SG-Whiz: Collabs, Remixes and Covers, Oh My!
Wing: SG is no stranger to perfecting a good remix for heavyweight artists on the scene - from Disclosure’s Magnets and Flume’s Say It, to Dua Lipa’s New Rules. After a few years of remix hiatus, SG recently took on duties remixing some classic 70’s hits, to fully get into the spirit of the times era. Dare I say, I am now more fond of SG’s version of “More Than A Woman” than the original Bee Gees version - which I still truly love to pieces!
“I wanted to take the love and euphoria of the original [“More Than a Woman”] and place it in the context of the dance floor whilst keeping the original very much intact,” Lewis said in a press release. “Making this [aptly-named “SG’s Paradise] Edit” made me dream of the post-pandemic dance floors that are within touching distance now.”
FR&B shimmied and dipped across the Bee Gees dance floor recently, with this peek at “Tragedy” and several of its covers:
SG’s ‘23: AudioLust & HigherLove
By the time February rolled around, Lewis’s second album, AudioLust & HigherLove did its thing, was dropped and streamed its way into the planet’s consciousness. A raucously ambitious project, it actually dares to draw on Daft Punk and (hold on to your Appletini!) yacht rock as key influences!
In fact, it’s been reported that Lewis discovered the wonders of yacht rock by stumbling onto Steely Dan and Hall & Oates during lockdown! Can a collab with Donald Fagan or a remix of “Kiss on My List” be far behind?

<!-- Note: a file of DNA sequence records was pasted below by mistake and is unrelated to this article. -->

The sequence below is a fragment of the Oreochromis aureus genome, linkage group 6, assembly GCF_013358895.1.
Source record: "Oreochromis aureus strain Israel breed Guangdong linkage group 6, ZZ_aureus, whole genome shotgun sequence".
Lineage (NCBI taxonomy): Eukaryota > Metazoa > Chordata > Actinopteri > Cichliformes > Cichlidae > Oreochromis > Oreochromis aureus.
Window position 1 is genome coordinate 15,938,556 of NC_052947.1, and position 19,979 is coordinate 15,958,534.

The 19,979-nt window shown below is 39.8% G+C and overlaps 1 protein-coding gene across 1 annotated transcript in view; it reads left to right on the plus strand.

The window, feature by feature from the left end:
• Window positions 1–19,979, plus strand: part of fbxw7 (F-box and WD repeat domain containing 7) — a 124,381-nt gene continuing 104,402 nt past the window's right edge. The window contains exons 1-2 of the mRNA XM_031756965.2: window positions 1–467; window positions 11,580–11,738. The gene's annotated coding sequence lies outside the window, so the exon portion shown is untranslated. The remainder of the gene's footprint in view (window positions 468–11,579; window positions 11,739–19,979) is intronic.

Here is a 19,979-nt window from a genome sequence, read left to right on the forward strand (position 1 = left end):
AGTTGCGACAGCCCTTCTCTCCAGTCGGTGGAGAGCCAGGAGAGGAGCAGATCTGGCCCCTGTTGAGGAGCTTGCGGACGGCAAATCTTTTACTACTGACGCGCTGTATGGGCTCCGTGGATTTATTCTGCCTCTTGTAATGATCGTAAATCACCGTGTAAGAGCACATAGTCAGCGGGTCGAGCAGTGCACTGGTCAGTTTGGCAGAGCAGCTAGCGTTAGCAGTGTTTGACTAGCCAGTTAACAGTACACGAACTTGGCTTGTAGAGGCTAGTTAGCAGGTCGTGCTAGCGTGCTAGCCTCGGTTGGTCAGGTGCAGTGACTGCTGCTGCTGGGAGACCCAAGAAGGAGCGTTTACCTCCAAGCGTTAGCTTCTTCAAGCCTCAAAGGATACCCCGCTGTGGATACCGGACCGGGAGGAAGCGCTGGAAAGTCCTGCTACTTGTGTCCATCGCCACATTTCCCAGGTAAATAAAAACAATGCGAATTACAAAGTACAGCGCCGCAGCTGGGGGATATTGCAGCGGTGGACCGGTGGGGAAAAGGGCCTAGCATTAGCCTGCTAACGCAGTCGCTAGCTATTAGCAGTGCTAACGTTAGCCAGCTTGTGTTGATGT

In a recent NME (New Musical Express)/UK cover story and interview, Lewis whets our appetite: “The whole process felt more song-focused than sound-focused,” he asserted. “The last record [times] was very much about studying a period in time and elements of that music, whereas this was very much focused on the songs.”
RELATED: It’s out, and the reviews are in (at least FR&B’s is!)…Selected tracks off the new album are dissected, here:
So, in two albums (and speaking quite broadly), SG Lewis, generally, has traversed the musical landscape from late-‘70s dance floor decadence to the smooth, classic rock sounds of mid-’70s AM hit radio!
The dance floor rumbles, the phonograph skips, and the mind boggles!
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thanks again for having me! 😌
i’ve been waiting for this epic collaboration! I’m gonna need a spare hour to fully explore this post, but on a quick overview, I really love the way it blends both of your voices! i’ll give a more complete response later!